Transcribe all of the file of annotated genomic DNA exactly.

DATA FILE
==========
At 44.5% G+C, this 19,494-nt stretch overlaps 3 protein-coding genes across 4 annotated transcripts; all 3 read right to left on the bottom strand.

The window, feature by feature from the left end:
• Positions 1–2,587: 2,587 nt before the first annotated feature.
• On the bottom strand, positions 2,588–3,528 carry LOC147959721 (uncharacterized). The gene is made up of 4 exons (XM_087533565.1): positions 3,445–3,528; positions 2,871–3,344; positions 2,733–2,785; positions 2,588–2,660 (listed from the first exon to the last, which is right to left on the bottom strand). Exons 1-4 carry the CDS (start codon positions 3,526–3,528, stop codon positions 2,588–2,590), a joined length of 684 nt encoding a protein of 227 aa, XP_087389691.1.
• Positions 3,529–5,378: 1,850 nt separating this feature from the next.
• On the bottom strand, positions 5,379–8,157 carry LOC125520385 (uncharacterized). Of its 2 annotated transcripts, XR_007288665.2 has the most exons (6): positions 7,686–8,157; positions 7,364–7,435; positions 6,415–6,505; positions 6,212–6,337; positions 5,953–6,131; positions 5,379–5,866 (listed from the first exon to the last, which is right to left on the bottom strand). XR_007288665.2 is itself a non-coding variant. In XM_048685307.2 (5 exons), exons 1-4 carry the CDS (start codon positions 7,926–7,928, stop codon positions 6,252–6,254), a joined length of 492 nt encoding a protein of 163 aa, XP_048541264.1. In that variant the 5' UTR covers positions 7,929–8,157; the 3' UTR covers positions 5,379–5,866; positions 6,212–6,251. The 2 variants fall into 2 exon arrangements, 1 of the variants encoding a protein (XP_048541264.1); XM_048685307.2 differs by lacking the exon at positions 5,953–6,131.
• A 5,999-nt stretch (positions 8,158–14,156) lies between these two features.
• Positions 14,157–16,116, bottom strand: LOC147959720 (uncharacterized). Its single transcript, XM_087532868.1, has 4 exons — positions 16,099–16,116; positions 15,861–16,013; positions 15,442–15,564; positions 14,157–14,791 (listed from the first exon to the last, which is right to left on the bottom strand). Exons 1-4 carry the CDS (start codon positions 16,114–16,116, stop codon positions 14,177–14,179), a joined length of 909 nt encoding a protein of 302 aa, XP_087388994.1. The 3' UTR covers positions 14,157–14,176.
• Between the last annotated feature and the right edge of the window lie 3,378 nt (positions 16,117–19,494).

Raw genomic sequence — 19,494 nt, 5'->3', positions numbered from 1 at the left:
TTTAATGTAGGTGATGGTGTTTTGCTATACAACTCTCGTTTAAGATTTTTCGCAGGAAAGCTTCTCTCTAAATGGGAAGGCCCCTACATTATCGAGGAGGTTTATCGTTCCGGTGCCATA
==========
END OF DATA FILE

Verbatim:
At 44.5% G+C, this 19,494-nt stretch overlaps 3 protein-coding genes across 4 annotated transcripts; all 3 read right to left on the bottom strand.

The window, feature by feature from the left end:
• Positions 1–2,587: 2,587 nt before the first annotated feature.
• On the bottom strand, positions 2,588–3,528 carry LOC147959721 (uncharacterized). The gene is made up of 4 exons (XM_087533565.1): positions 3,445–3,528; positions 2,871–3,344; positions 2,733–2,785; positions 2,588–2,660 (listed from the first exon to the last, which is right to left on the bottom strand). Exons 1-4 carry the CDS (start codon positions 3,526–3,528, stop codon positions 2,588–2,590), a joined length of 684 nt encoding a protein of 227 aa, XP_087389691.1.
• Positions 3,529–5,378: 1,850 nt separating this feature from the next.
• On the bottom strand, positions 5,379–8,157 carry LOC125520385 (uncharacterized). Of its 2 annotated transcripts, XR_007288665.2 has the most exons (6): positions 7,686–8,157; positions 7,364–7,435; positions 6,415–6,505; positions 6,212–6,337; positions 5,953–6,131; positions 5,379–5,866 (listed from the first exon to the last, which is right to left on the bottom strand). XR_007288665.2 is itself a non-coding variant. In XM_048685307.2 (5 exons), exons 1-4 carry the CDS (start codon positions 7,926–7,928, stop codon positions 6,252–6,254), a joined length of 492 nt encoding a protein of 163 aa, XP_048541264.1. In that variant the 5' UTR covers positions 7,929–8,157; the 3' UTR covers positions 5,379–5,866; positions 6,212–6,251. The 2 variants fall into 2 exon arrangements, 1 of the variants encoding a protein (XP_048541264.1); XM_048685307.2 differs by lacking the exon at positions 5,953–6,131.
• A 5,999-nt stretch (positions 8,158–14,156) lies between these two features.
• Positions 14,157–16,116, bottom strand: LOC147959720 (uncharacterized). Its single transcript, XM_087532868.1, has 4 exons — positions 16,099–16,116; positions 15,861–16,013; positions 15,442–15,564; positions 14,157–14,791 (listed from the first exon to the last, which is right to left on the bottom strand). Exons 1-4 carry the CDS (start codon positions 16,114–16,116, stop codon positions 14,177–14,179), a joined length of 909 nt encoding a protein of 302 aa, XP_087388994.1. The 3' UTR covers positions 14,157–14,176.
• Between the last annotated feature and the right edge of the window lie 3,378 nt (positions 16,117–19,494).

Raw genomic sequence — 19,494 nt, 5'->3', positions numbered from 1 at the left:
TTTAATGTAGGTGATGGTGTTTTGCTATACAACTCTCGTTTAAGATTTTTCGCAGGAAAGCTTCTCTCTAAATGGGAAGGCCCCTACATTATCGAGGAGGTTTATCGTTCCGGTGCCATA